The Real Threats Around the Internet of Things


We think people are asking the wrong questions with respect to IoT and cyber security. One common question is “can someone hack my dish washer and what should I do to protect it”. The answers are simple: “yes” and “who cares”. Two additional trending questions are “how do I keep my privacy” and “what happens if someone generates fake data that would change our perception of global warming”. I think these questions are missing the main points about threats – who is the adversary and what is their motivation?

Adversaries that are after private data will find it much easier to dig into a centralized database than to go after individual devices with little information. Most of our meaningful private data is already collected today into such databases. Additionally, it does not make sense for attackers to attempt to deduce our health from reading the sweat sensor of our smart T-shirt when they can read the conclusion made by advanced health monitoring systems from a database. Adversaries who would like to affect decision-making (or sabotage processes) are much better off hacking into a central control system and flipping a bit than trying to acquire enough compromised sensors to generate enough false data over enough time to subvert a process. By the way – even though such potential capabilities are available to attackers today they are rarely used (other than in very extreme nation state situations).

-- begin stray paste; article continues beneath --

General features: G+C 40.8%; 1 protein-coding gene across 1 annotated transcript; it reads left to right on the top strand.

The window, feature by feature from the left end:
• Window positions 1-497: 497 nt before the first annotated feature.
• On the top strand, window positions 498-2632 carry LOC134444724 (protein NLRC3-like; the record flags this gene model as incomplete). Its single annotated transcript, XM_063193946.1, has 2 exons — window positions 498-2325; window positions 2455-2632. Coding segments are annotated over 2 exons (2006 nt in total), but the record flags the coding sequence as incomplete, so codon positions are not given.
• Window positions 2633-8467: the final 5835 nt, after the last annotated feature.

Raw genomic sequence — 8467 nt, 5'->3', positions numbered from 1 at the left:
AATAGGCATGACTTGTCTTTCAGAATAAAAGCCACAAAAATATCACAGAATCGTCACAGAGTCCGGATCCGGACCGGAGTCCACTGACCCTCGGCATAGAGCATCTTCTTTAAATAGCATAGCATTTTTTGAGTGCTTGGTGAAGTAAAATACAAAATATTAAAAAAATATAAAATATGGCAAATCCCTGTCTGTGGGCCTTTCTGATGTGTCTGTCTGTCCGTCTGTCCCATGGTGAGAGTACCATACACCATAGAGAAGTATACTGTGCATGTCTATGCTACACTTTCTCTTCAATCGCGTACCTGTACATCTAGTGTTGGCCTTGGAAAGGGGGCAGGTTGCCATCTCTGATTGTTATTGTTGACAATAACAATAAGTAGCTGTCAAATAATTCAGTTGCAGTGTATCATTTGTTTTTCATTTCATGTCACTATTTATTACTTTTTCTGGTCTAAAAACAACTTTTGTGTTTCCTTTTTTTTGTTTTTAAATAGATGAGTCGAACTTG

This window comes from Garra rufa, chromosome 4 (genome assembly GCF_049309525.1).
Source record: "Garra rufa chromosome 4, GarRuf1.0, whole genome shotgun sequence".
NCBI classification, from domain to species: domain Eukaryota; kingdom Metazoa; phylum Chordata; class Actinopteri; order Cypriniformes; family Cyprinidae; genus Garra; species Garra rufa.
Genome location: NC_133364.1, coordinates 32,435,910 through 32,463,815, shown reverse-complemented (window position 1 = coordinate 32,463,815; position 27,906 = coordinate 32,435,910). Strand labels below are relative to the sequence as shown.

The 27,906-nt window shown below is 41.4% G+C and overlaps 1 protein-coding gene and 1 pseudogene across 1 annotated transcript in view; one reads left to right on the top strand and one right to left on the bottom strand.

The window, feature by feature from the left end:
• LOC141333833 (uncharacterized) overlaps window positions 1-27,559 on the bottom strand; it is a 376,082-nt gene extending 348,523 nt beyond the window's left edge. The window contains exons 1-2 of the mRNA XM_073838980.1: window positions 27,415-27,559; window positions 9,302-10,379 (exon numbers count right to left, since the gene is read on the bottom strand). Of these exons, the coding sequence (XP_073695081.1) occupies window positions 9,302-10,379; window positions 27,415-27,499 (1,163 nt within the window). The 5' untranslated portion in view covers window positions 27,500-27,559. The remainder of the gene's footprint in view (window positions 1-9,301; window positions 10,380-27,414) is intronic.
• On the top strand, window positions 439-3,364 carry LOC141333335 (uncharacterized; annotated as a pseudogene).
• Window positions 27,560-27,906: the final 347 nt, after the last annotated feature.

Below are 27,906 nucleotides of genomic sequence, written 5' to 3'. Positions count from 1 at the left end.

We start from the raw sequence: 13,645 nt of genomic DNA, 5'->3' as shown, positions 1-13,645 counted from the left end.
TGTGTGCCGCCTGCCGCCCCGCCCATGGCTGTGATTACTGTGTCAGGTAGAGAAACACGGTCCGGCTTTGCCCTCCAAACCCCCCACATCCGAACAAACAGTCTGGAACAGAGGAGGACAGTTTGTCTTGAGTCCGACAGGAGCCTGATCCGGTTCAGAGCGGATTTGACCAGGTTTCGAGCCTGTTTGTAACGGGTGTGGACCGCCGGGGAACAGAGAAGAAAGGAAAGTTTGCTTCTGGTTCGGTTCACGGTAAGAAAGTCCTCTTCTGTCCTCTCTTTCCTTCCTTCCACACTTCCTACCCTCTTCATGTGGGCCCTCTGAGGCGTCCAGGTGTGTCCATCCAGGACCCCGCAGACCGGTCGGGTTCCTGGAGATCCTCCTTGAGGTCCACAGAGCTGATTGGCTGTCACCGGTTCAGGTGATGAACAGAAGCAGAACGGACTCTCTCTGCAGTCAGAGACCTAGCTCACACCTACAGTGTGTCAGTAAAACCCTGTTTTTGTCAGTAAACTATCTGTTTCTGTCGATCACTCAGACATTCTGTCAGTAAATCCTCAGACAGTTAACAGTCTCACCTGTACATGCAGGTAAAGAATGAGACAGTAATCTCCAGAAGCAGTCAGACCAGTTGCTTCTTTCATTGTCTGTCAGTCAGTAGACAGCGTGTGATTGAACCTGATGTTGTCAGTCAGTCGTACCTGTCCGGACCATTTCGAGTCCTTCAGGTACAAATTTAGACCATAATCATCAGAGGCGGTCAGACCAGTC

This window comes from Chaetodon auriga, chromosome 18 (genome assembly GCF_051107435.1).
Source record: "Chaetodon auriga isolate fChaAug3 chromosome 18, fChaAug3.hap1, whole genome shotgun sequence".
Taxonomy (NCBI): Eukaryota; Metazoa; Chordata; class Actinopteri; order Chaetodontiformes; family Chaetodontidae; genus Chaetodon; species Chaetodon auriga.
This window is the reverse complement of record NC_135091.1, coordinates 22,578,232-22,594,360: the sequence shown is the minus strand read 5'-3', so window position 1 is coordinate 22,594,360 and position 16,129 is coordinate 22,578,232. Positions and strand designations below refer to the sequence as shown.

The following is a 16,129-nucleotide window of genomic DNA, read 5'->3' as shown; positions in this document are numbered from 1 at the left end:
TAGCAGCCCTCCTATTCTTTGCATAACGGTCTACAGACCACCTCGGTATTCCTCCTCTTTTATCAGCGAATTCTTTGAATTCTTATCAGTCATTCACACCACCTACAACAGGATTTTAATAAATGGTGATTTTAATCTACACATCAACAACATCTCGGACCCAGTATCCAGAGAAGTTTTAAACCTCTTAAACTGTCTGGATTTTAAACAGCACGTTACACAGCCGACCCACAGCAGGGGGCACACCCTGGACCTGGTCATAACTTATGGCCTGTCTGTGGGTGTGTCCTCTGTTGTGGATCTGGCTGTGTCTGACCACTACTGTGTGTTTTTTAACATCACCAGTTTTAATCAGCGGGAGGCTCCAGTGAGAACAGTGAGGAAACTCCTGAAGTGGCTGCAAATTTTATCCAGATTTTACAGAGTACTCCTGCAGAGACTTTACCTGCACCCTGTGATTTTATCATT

IMHO the real issue with IoT is the abundance of unprotected, relatively smart and powerful computing platforms that are going to proliferate into each and every network around them. We have done a miserable job protecting what few personal computers we have at home. We are not going to do a better job (understatement) with a tenfold or hundredfold number of devices from different vendors at our house. This huge number of UNPROTECTED devices provides an opportunity for attackers to easily compromise home networks and personal devices that interact with them. In turn, these personal devices – and home networks – interact with our ENTERPRISE data sources, applications and networks giving the attacker an opportunity to access and abuse business data that can be monetized. Thus enterprises must learn to survive in an environment where most of the devices in the vicinity of their data and applications (in terms of sheer numbers) are unprotected and most often compromised. In such environment, LEARNING DYNAMICALLY to detect attack and abuse patterns is crucial for the protection of corporate data assets.